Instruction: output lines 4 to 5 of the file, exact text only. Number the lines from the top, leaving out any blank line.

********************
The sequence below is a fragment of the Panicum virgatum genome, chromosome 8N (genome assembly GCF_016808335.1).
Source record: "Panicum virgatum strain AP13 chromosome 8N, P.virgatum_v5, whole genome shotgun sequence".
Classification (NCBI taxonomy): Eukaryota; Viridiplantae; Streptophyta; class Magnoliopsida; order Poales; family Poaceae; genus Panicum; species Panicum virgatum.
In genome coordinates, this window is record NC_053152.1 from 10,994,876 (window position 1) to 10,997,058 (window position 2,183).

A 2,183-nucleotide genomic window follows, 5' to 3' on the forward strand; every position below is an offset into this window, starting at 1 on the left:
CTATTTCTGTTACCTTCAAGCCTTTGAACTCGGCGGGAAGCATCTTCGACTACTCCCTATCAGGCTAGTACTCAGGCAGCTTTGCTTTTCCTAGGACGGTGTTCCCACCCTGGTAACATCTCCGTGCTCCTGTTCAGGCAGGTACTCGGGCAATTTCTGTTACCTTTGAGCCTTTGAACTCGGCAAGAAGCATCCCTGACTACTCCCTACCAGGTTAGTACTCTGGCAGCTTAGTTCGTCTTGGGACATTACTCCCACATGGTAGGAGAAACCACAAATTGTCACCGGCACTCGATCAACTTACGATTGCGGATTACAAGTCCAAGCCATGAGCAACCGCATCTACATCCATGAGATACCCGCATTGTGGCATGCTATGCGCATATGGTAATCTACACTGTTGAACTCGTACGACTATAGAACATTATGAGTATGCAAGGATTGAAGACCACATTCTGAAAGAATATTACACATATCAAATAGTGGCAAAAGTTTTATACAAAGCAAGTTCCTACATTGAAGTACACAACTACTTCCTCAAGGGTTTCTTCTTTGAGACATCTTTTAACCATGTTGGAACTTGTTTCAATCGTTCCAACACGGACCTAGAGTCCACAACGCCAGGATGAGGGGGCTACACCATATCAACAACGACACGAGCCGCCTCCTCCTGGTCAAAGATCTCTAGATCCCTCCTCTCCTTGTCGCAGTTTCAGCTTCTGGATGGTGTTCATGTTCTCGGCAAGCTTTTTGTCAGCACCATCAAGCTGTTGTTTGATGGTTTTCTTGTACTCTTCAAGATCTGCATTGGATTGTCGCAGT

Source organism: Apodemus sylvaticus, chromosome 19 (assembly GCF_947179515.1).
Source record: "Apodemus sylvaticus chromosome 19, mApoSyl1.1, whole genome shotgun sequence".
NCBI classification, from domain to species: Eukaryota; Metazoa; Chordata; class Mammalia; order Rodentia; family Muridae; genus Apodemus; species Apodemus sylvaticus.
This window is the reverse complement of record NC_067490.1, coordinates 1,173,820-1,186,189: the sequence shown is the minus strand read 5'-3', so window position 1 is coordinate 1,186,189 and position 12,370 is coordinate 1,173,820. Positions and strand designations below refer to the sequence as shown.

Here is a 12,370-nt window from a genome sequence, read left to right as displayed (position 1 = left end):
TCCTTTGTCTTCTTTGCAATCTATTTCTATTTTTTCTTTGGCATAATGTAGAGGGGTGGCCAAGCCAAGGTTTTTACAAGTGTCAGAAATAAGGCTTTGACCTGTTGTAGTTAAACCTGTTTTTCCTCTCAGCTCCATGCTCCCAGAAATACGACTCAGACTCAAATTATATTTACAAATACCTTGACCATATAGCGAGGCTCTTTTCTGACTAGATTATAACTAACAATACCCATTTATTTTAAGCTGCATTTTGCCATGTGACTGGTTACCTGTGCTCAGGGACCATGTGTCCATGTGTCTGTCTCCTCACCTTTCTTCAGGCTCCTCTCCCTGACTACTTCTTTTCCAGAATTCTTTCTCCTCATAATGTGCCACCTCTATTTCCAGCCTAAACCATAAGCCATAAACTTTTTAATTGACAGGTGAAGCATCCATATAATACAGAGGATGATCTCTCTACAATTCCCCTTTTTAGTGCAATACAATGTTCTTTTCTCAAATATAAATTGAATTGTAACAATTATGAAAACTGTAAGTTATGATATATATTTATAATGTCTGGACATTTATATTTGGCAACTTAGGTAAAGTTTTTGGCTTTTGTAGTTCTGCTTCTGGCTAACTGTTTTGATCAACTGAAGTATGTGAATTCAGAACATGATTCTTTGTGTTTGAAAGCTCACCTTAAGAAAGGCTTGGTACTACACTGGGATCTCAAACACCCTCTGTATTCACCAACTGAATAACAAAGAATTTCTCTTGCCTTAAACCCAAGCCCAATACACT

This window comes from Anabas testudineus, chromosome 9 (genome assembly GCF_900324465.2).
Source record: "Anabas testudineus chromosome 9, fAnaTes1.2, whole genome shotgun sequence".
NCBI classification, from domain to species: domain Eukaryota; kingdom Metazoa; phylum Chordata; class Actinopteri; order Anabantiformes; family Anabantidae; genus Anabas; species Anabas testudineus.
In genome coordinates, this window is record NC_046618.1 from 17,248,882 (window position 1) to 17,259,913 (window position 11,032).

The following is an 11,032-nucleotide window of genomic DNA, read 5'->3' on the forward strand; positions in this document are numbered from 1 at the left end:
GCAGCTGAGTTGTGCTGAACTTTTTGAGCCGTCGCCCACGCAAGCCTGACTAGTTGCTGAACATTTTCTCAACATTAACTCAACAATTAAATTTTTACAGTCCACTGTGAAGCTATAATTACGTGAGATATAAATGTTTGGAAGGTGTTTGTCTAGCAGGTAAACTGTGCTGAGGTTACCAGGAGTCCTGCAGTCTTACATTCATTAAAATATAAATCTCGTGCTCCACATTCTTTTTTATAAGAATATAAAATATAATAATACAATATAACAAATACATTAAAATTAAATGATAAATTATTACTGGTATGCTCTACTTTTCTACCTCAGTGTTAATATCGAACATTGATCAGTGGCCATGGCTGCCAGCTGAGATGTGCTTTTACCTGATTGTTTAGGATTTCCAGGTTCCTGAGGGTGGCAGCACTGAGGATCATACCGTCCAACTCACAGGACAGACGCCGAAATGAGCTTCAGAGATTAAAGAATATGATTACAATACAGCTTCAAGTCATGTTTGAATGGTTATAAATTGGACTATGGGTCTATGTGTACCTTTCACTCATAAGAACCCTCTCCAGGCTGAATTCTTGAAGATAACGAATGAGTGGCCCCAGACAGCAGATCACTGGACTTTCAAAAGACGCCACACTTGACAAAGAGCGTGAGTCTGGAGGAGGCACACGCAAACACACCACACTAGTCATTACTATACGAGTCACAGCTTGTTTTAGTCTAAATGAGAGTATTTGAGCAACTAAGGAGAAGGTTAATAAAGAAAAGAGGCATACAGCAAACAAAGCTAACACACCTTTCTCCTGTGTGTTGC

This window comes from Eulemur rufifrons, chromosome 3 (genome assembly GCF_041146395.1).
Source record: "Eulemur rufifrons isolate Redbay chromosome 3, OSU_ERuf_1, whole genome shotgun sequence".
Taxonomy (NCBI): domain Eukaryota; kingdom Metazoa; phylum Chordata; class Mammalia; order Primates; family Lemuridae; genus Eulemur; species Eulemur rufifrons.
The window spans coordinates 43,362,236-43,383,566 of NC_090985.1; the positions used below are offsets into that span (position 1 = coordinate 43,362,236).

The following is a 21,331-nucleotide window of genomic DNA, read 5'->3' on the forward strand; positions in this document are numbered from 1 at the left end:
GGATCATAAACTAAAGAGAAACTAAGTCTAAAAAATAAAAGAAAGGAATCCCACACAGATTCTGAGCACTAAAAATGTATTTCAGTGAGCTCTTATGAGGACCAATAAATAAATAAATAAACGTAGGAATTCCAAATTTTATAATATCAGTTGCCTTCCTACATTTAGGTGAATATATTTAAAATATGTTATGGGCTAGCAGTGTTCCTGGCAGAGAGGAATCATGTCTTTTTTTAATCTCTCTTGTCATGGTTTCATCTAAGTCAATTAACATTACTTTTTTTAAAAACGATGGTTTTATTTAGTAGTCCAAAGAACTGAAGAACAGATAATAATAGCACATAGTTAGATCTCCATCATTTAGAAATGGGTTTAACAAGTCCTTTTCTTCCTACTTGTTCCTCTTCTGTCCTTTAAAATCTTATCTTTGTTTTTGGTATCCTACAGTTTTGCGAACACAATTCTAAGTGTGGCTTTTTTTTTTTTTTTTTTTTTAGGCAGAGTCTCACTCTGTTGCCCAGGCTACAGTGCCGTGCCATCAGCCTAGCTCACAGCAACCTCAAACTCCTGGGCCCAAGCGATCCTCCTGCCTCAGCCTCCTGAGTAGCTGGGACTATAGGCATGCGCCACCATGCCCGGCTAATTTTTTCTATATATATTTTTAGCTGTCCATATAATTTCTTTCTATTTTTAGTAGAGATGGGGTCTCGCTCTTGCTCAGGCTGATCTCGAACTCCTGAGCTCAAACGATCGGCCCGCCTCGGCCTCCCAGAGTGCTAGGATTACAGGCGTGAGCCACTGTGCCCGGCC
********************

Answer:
In genome coordinates, this window is record NC_053152.1 from 10,994,876 (window position 1) to 10,997,058 (window position 2,183).

A 2,183-nucleotide genomic window follows, 5' to 3' on the forward strand; every position below is an offset into this window, starting at 1 on the left: